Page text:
Steroids

I am due to see my General Physician tomorrow and will be asking him about his thoughts on APS and steroids and in particular, Prednisolone. Has any fellow APS sufferer had any experience/benefits from taking steroids? I am on lifetime Warfarin (INR 4 to 4.5) and I am also taking Hydroxychloroquine which was supposed to help with my fatigue but isn't that marvellous. I have a follow up appointment at St. Thomas' in September and will be asking the same question to Prof Kamashta

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  • Unless there is a specific reason for taking steroids i.e. an infection, then my personal opinion would be not to take them and only do so when absolutely necessary. You are on warfarin and plaquenil which most find is enough to control symptoms unless of course you have other contributing conditions.

    Steroids can affect adrenals and also have affects on bones if taken long enough so in my view they are best left until you really really need them.

  • I personally had to take steroids (prednisolone) during some of my pregnancies and was also advised to take it in short bursts (four or five days) to get over the worst times of illness when I needed to keep going for work etc.

    However ... I always make sure I have a very thorough eye examination at the opticians once a year, where they put the drops in to dilate your pupils, as I want them to check for any small clots and any macular degeneration as I have been taking hydroxychloroquine for about ten years now.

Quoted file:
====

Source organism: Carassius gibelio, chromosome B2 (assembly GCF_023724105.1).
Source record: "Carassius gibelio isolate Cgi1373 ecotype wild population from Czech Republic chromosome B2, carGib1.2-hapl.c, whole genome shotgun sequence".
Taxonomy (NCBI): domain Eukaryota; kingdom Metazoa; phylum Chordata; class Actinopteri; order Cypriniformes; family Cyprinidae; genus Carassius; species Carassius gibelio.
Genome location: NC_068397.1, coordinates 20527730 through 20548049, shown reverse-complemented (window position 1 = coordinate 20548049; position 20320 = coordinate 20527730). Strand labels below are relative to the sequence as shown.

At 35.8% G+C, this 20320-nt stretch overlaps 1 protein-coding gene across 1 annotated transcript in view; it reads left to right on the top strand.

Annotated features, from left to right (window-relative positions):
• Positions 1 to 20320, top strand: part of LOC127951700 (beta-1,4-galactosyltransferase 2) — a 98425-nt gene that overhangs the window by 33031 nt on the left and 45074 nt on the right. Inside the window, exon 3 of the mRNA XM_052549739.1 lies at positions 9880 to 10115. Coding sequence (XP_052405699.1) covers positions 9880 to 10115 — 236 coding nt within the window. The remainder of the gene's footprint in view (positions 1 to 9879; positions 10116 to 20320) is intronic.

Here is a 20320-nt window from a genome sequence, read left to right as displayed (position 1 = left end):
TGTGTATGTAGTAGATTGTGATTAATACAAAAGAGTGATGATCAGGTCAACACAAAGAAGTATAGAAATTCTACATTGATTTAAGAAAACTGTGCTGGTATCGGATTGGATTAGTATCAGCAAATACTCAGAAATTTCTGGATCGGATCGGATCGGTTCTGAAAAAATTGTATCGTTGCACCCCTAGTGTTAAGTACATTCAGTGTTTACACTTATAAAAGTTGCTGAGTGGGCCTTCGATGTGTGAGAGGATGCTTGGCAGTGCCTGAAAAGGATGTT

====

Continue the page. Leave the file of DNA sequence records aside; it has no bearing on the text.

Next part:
The good news was - nothing nasty on either of those fronts, but both eyes now have cataracts. I'm 44 so that's about 30 years too early! Obviously the optician was surprised, did some research and found that this would be due to taking the prednisolone as there are no other reasonable causes.

    So I would say, swings and roundabouts - if your fatigue is that bad, small bursts of steroids will help, but it's likely there will be some pay off in the future. I think there is a general feeling amongst doctors to use steroids sparingly if possible, so see what Prof Khamashta has to say.

  • As APsnotFab has just pointed out I would only use Prednisolone really sparingly and as a last resort. I don't want to put you off but they can eat into your bones if you take them for long enough and can cause osteoporosis, as in my case. They should always be taken with a calcium supplement and be prepared to put on a lot of weight. I am on an enormous amount of Prednisolone currently (70mg daily) and in one month I have put on about a stone and a half in weight. (I should say that I am actually taking it for my Lupus and not Hughes) I have to say that they do work really well, but perhaps you could explore other options to help you which don't have such harsh side effects?

    I do hope you get some good support and suggestions from your visit to see your Doctor tomorrow and your visit to see Professor Khamashta in September.

    Love from here InSpain xxx

  • I have taken short term steroids for osteoarthritis hip pain and inflammation. My GP suggested I consciously moniter my eating habits and strive to eat the same amount, and variety of food each day. I did this and did not gain a pound. The pain was eliminated for several weeks, though it did slowly creep back into my life.